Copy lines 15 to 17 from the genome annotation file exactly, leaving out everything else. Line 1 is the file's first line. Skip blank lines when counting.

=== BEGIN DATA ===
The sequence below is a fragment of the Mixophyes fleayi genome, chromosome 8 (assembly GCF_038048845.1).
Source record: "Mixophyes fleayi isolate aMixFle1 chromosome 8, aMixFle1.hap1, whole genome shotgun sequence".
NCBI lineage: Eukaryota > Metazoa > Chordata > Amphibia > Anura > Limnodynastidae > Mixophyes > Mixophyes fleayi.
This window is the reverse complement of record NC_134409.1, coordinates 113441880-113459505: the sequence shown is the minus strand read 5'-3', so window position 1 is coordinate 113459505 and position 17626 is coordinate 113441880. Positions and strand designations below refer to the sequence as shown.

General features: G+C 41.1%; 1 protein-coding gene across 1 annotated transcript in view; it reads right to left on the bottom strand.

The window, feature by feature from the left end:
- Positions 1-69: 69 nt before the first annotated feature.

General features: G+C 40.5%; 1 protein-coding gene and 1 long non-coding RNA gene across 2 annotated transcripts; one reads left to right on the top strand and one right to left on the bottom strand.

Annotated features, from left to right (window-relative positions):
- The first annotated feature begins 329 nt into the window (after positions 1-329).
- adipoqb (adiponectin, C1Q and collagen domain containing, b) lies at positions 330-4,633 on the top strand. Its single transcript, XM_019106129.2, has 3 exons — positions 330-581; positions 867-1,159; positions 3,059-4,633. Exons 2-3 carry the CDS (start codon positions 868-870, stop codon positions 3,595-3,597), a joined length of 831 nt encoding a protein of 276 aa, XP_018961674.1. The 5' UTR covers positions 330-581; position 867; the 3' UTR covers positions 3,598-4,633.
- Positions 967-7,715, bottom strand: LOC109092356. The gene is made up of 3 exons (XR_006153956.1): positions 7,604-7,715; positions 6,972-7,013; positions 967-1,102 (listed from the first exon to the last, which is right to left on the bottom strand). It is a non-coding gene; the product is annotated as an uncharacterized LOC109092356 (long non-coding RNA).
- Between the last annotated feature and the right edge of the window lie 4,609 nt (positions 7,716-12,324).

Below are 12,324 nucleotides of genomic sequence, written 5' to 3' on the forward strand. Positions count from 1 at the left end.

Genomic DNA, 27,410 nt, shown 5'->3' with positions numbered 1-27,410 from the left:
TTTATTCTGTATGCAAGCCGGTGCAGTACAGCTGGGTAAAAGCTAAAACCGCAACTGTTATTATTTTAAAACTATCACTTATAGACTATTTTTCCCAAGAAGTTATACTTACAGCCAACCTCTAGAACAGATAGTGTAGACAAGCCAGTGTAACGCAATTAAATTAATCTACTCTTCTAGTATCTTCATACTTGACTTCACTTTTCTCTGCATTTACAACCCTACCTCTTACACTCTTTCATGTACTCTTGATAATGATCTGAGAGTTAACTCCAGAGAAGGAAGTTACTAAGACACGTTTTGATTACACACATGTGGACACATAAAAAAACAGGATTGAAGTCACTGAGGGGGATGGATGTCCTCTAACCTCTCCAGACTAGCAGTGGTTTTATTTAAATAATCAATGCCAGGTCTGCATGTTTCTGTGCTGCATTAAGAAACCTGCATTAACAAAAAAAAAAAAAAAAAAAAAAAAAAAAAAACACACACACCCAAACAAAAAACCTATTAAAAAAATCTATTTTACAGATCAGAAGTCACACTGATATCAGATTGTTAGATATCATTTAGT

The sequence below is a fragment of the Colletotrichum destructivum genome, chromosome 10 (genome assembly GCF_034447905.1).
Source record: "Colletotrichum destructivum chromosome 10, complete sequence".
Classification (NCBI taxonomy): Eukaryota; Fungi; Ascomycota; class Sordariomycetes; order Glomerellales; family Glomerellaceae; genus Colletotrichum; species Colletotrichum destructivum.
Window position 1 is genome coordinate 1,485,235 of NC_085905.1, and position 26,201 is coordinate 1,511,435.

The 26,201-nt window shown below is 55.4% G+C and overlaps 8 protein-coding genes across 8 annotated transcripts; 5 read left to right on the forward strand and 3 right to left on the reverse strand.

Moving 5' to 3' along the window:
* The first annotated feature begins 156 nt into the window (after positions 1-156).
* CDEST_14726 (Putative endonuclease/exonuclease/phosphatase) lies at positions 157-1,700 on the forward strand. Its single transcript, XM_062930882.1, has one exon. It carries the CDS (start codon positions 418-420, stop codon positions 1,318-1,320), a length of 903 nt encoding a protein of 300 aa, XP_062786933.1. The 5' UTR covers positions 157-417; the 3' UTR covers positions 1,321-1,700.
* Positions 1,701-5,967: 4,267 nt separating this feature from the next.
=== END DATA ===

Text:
Genomic DNA, 27,410 nt, shown 5'->3' with positions numbered 1-27,410 from the left:
TTTATTCTGTATGCAAGCCGGTGCAGTACAGCTGGGTAAAAGCTAAAACCGCAACTGTTATTATTTTAAAACTATCACTTATAGACTATTTTTCCCAAGAAGTTATACTTACAGCCAACCTCTAGAACAGATAGTGTAGACAAGCCAGTGTAACGCAATTAAATTAATCTACTCTTCTAGTATCTTCATACTTGACTTCACTTTTCTCTGCATTTACAACCCTACCTCTTACACTCTTTCATGTACTCTTGATAATGATCTGAGAGTTAACTCCAGAGAAGGAAGTTACTAAGACACGTTTTGATTACACACATGTGGACACATAAAAAAACAGGATTGAAGTCACTGAGGGGGATGGATGTCCTCTAACCTCTCCAGACTAGCAGTGGTTTTATTTAAATAATCAATGCCAGGTCTGCATGTTTCTGTGCTGCATTAAGAAACCTGCATTAACAAAAAAAAAAAAAAAAAAAAAAAAAAAAAAACACACACACCCAAACAAAAAACCTATTAAAAAAATCTATTTTACAGATCAGAAGTCACACTGATATCAGATTGTTAGATATCATTTAGT

The sequence below is a fragment of the Colletotrichum destructivum genome, chromosome 10 (genome assembly GCF_034447905.1).